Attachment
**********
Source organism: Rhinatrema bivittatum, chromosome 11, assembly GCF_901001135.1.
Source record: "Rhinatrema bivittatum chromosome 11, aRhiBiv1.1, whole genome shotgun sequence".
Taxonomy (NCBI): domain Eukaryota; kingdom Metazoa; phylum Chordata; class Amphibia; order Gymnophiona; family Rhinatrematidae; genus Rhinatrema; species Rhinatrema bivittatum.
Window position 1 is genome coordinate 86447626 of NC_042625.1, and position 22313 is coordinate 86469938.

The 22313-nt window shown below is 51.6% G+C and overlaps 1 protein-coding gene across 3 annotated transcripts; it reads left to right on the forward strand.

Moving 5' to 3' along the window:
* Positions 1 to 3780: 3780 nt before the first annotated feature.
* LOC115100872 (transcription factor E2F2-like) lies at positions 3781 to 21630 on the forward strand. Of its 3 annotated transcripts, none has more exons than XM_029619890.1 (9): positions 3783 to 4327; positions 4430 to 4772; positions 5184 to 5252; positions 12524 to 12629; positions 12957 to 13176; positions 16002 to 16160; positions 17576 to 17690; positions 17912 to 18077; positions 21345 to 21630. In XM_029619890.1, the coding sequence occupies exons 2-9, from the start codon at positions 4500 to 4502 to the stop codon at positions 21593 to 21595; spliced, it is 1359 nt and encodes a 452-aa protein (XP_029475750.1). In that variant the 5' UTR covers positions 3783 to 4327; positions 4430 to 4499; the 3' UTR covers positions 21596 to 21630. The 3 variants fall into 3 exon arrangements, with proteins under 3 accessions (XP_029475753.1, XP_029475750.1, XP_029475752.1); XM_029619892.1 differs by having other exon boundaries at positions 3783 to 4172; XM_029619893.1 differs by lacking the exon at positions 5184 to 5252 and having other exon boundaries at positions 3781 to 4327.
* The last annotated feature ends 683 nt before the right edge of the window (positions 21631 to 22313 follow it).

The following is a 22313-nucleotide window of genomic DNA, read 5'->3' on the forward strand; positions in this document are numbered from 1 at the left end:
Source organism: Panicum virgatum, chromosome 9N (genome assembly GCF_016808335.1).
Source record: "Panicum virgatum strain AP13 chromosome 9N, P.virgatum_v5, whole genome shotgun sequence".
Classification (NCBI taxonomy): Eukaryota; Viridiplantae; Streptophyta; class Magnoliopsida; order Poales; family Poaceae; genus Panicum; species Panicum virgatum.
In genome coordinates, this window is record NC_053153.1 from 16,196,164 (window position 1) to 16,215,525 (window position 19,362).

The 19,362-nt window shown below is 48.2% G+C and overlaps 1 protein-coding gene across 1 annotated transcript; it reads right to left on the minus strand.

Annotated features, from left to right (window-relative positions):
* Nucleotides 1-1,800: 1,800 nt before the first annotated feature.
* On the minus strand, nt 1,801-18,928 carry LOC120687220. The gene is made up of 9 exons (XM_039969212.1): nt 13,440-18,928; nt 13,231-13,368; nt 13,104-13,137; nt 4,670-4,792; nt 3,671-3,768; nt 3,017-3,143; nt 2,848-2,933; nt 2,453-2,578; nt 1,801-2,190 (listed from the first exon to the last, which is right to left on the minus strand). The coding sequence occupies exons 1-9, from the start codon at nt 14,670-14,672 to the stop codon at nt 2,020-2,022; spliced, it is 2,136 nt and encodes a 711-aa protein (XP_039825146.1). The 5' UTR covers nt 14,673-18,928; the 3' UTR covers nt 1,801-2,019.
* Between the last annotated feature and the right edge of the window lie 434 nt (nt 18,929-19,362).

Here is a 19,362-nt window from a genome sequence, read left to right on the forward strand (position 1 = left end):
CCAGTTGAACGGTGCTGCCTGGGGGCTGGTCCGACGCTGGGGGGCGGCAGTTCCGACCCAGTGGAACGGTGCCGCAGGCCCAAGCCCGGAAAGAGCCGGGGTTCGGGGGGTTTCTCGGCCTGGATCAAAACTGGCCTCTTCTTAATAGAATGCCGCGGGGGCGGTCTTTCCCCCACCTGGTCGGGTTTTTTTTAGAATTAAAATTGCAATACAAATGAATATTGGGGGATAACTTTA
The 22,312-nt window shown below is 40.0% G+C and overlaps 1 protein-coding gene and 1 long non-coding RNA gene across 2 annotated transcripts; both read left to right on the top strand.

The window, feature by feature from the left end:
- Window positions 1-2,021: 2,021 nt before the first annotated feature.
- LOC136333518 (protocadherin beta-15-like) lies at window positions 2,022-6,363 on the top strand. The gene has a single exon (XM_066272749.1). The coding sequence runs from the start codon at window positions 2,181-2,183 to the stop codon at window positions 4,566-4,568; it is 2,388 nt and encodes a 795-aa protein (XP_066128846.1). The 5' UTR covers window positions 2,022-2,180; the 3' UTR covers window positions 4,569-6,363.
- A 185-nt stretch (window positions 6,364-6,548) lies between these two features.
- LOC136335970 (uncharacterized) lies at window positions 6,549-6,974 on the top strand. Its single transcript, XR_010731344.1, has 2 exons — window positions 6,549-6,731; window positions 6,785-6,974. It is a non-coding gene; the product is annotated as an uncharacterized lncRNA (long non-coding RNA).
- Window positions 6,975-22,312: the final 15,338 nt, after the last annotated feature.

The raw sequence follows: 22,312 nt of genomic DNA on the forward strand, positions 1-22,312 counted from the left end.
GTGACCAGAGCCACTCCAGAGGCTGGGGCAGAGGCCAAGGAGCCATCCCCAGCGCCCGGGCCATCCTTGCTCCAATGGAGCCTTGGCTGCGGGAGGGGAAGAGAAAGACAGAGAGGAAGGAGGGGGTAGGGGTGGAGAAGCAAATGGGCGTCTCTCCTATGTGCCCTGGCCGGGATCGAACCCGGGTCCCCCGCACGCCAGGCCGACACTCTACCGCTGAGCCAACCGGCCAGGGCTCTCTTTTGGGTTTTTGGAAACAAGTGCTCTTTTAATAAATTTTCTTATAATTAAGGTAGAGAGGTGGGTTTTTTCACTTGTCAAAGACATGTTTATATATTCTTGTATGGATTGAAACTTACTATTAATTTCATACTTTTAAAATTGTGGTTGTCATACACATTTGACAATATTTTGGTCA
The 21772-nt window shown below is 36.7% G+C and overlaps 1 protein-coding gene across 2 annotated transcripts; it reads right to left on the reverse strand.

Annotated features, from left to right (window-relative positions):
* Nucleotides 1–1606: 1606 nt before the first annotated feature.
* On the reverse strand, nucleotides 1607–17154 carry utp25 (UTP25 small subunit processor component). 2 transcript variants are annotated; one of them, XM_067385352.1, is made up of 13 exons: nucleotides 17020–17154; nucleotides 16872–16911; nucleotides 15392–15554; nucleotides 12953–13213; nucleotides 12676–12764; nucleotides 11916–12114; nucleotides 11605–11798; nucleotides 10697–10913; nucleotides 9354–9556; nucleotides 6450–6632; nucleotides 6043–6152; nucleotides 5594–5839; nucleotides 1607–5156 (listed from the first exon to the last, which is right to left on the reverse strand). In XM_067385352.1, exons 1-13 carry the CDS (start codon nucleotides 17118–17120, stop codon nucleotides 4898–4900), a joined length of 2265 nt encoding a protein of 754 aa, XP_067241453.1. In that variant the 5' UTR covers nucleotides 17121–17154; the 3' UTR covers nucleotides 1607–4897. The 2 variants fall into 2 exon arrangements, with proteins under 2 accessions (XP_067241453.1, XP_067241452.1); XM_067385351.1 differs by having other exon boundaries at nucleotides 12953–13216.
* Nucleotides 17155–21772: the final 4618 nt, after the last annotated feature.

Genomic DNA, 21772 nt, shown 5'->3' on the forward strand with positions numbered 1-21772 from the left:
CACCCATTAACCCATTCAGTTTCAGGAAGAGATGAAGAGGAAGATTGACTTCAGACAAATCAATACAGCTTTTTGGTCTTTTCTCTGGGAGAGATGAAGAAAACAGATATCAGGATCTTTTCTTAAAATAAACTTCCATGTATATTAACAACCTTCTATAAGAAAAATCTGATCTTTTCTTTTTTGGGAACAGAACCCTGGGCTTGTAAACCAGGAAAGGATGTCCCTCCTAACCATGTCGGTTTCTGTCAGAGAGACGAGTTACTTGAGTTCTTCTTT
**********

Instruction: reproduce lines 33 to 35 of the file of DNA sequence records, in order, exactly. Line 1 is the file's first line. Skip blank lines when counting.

* Nucleotides 1–1606: 1606 nt before the first annotated feature.
* On the reverse strand, nucleotides 1607–17154 carry utp25 (UTP25 small subunit processor component). 2 transcript variants are annotated; one of them, XM_067385352.1, is made up of 13 exons: nucleotides 17020–17154; nucleotides 16872–16911; nucleotides 15392–15554; nucleotides 12953–13213; nucleotides 12676–12764; nucleotides 11916–12114; nucleotides 11605–11798; nucleotides 10697–10913; nucleotides 9354–9556; nucleotides 6450–6632; nucleotides 6043–6152; nucleotides 5594–5839; nucleotides 1607–5156 (listed from the first exon to the last, which is right to left on the reverse strand). In XM_067385352.1, exons 1-13 carry the CDS (start codon nucleotides 17118–17120, stop codon nucleotides 4898–4900), a joined length of 2265 nt encoding a protein of 754 aa, XP_067241453.1. In that variant the 5' UTR covers nucleotides 17121–17154; the 3' UTR covers nucleotides 1607–4897. The 2 variants fall into 2 exon arrangements, with proteins under 2 accessions (XP_067241453.1, XP_067241452.1); XM_067385351.1 differs by having other exon boundaries at nucleotides 12953–13216.
* Nucleotides 17155–21772: the final 4618 nt, after the last annotated feature.